What will happen if I violated a restraining order? 5 Answers as of May 03, 2011

I went to pick up my child from his father and have been contacting his father by phone. It turns out the phone belongs to the new girlfriend that has a restraining order against me. The day I picked up my son my ex instructed me to pick him up in the city that later turns out to be the city the girlfriend lives in. I found this out by stopping on the way out to a gas station and when I pulled out she was parked with a camera in hand. I just proceeded out of the area and called the police from my home and made an incident report. I have court on the 30th for a restitution hearing I am nervous. This women has made my life a living nightmare my original charges were vandalism because I threw a rock at my ex and damaged the car window during a fight with him. She is the owner. I am deeply concerned the detective contacted me and I explained to reference the incident report and also explained the pick up arrangement on the restraining order no address is referenced I had no idea she lived near.

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Law Office of Peter F. Goldscheider
Law Office of Peter F. Goldscheider | Peter Goldscheider
Space doesn't permit a complete analysis of all the facts of your case but violation of a civil restraining order is a criminal offense under several statutes punishable by up to 6 months in jail. Of course the violation has to be willful and not accidental but that doesn't mean you won't be charged if the cop thinks there is probable cause to believe it wasn't.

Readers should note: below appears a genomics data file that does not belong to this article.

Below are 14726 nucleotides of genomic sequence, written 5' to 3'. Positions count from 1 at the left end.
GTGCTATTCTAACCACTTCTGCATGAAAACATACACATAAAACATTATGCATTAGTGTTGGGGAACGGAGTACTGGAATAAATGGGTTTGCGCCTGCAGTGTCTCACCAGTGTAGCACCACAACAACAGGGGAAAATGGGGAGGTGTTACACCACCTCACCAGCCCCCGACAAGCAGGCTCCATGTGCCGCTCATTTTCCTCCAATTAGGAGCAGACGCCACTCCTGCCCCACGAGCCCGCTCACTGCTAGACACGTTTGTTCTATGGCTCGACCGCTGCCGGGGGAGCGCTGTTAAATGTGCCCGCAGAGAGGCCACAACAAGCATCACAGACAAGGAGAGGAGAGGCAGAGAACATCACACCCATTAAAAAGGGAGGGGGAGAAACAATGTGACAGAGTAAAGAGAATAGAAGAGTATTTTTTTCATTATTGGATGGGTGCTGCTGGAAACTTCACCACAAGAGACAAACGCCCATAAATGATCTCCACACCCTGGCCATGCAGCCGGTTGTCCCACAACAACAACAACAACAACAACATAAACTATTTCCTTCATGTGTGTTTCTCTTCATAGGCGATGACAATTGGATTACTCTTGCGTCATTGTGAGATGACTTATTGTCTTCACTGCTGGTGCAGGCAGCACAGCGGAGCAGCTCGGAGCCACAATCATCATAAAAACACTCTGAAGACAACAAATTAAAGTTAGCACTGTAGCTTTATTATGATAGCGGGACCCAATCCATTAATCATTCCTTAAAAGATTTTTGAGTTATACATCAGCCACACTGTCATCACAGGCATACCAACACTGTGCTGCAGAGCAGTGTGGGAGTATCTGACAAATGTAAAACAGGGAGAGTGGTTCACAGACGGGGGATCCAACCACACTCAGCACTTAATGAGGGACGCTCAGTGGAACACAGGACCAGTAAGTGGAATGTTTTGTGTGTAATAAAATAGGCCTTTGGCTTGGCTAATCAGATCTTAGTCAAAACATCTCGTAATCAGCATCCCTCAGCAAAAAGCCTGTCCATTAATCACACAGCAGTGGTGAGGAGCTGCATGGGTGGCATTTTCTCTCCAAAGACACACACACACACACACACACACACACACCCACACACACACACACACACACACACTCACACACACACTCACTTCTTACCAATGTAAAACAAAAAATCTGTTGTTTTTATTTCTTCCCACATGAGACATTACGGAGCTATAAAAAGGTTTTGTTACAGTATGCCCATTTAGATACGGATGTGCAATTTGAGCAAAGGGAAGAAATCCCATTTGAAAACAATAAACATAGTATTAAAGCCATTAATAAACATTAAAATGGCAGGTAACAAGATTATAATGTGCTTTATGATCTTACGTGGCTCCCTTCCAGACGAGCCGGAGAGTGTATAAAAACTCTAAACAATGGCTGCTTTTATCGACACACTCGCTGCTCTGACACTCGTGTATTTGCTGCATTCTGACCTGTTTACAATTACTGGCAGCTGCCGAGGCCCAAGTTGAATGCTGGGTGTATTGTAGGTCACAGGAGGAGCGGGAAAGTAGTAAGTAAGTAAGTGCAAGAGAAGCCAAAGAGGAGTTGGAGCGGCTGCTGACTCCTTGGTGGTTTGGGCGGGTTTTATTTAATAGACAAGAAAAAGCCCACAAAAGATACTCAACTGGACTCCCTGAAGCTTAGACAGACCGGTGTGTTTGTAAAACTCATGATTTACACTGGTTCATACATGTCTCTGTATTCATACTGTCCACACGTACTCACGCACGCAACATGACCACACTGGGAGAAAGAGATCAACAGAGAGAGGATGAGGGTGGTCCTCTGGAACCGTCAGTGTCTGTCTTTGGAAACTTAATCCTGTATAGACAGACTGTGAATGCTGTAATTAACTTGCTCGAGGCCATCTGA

Answer Applies to: California
Replied: 5/3/2011
Law Office of Joseph A. Katz
Law Office of Joseph A. Katz | Joseph A. Katz
You did not knowingly violate the restraining order. Do not admit a violation of probation. You were set up, obviously. Save your texts. Take your phone records to Court. Go to hearing if a violation of probation is filed.
Answer Applies to: California
Replied: 5/2/2011
Law Office of Tracey S. Sang
Law Office of Tracey S. Sang | Tracey Sang
There are various penalties if you are found to have violated a restraining order: contempt, fines, even custody. Sounds like you have a valid defense and you did the right thing by notifying the police first. But you may still have to go through the process of defending yourself. I'm sorry this happened to you. Feel free to call me if you are in San Diego.
Answer Applies to: California
Replied: 5/2/2011
Dennis Roberts, a P.C.
Dennis Roberts, a P.C. | Dennis Roberts
Please get a lawyer as if they believe her you could do some county jail time.
Answer Applies to: California
Replied: 5/2/2011
Nelson & Lawless
Nelson & Lawless | Terry Nelson
Violation is a contempt of court that can be punished like a crime with jail and fines. No attorney can predict the outcome, nor even give an intelligent opinion, without reviewing and knowing all the charges, evidence, reports, testimony, priors history, etc. However, effective plea-bargaining, using whatever legal defenses, facts and sympathies there may be, could possibly keep you out of jail, or at least dramatically reduce it, depending upon all the facts. Not exactly a do it yourself project in court for someone who does not know how to effectively represent himself against a professional prosecutor intending to convict. If you don't know how to do these things effectively, then hire an attorney that does, who will try to get a dismissal, diversion program, reduction or other decent outcome through plea bargain, or take it to trial. If serious about hiring counsel to help you in this, and if this is in SoCal courts, feel free to contact me. Ill be happy to help use whatever defenses there may be.
Answer Applies to: California
Replied: 5/2/2011
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